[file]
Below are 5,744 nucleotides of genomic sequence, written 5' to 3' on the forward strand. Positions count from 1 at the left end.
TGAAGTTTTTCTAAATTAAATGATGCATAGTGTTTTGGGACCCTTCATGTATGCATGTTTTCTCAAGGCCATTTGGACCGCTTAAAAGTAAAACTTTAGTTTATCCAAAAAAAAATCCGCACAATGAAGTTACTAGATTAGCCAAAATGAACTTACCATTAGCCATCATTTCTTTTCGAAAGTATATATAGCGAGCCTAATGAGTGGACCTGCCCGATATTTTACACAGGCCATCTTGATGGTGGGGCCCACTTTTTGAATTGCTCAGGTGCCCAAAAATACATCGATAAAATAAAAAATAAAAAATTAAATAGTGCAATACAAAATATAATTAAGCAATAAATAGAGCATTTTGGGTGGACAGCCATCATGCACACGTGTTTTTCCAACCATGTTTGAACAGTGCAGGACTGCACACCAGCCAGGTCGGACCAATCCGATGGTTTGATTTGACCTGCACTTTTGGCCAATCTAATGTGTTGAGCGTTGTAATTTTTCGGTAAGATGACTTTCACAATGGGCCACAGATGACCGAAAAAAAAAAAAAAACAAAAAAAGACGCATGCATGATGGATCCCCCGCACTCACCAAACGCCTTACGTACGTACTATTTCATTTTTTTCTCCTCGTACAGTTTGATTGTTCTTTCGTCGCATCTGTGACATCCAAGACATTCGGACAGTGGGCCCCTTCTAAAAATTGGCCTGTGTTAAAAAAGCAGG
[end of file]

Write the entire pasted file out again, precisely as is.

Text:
Below are 5,744 nucleotides of genomic sequence, written 5' to 3' on the forward strand. Positions count from 1 at the left end.
TGAAGTTTTTCTAAATTAAATGATGCATAGTGTTTTGGGACCCTTCATGTATGCATGTTTTCTCAAGGCCATTTGGACCGCTTAAAAGTAAAACTTTAGTTTATCCAAAAAAAAATCCGCACAATGAAGTTACTAGATTAGCCAAAATGAACTTACCATTAGCCATCATTTCTTTTCGAAAGTATATATAGCGAGCCTAATGAGTGGACCTGCCCGATATTTTACACAGGCCATCTTGATGGTGGGGCCCACTTTTTGAATTGCTCAGGTGCCCAAAAATACATCGATAAAATAAAAAATAAAAAATTAAATAGTGCAATACAAAATATAATTAAGCAATAAATAGAGCATTTTGGGTGGACAGCCATCATGCACACGTGTTTTTCCAACCATGTTTGAACAGTGCAGGACTGCACACCAGCCAGGTCGGACCAATCCGATGGTTTGATTTGACCTGCACTTTTGGCCAATCTAATGTGTTGAGCGTTGTAATTTTTCGGTAAGATGACTTTCACAATGGGCCACAGATGACCGAAAAAAAAAAAAAAACAAAAAAAGACGCATGCATGATGGATCCCCCGCACTCACCAAACGCCTTACGTACGTACTATTTCATTTTTTTCTCCTCGTACAGTTTGATTGTTCTTTCGTCGCATCTGTGACATCCAAGACATTCGGACAGTGGGCCCCTTCTAAAAATTGGCCTGTGTTAAAAAAGCAGG